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Towards energy efficient mobile sensing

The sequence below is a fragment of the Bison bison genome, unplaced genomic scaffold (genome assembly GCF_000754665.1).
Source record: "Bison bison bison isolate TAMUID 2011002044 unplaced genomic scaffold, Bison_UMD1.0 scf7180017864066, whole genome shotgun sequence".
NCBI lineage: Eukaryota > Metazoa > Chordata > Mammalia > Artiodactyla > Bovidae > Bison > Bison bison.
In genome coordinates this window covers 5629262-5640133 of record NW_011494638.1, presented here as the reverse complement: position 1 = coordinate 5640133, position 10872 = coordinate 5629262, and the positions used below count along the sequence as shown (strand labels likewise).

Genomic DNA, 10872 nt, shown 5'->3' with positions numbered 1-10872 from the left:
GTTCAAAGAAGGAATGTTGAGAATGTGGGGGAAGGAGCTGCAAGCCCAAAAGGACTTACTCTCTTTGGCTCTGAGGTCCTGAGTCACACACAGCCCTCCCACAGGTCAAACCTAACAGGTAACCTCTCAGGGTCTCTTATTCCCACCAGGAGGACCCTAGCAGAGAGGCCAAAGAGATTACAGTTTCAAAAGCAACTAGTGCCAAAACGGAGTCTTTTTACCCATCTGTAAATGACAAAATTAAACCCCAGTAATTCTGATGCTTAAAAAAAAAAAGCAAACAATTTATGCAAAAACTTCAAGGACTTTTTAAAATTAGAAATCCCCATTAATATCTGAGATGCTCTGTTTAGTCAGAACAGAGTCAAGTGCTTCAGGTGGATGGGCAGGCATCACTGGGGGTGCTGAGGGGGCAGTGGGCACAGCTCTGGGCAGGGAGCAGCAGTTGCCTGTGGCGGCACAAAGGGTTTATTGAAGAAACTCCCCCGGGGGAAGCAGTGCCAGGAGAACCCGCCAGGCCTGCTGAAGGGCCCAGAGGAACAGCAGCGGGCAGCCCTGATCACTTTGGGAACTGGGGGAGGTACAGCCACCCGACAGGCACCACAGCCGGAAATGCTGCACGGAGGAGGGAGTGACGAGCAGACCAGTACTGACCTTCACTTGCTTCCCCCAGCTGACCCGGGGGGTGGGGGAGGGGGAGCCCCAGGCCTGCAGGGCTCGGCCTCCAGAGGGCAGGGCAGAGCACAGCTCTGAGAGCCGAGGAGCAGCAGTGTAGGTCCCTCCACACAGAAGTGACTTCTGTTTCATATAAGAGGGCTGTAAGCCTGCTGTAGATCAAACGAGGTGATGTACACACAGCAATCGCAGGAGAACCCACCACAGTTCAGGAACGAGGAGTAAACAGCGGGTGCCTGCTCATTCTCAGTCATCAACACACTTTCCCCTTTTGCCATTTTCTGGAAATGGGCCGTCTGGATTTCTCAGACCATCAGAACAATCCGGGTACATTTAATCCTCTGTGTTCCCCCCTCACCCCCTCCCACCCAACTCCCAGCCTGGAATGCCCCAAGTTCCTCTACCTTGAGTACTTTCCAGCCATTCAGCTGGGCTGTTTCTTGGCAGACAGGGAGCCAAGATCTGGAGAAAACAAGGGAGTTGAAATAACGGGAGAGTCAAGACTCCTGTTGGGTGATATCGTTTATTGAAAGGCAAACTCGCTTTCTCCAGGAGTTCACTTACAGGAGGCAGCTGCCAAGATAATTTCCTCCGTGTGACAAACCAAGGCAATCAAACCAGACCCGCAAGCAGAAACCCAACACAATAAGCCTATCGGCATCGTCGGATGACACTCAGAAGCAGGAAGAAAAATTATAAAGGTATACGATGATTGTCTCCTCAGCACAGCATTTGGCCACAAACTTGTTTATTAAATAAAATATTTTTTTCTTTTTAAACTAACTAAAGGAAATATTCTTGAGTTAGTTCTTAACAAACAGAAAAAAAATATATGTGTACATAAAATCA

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Towards energy efficient mobile sensing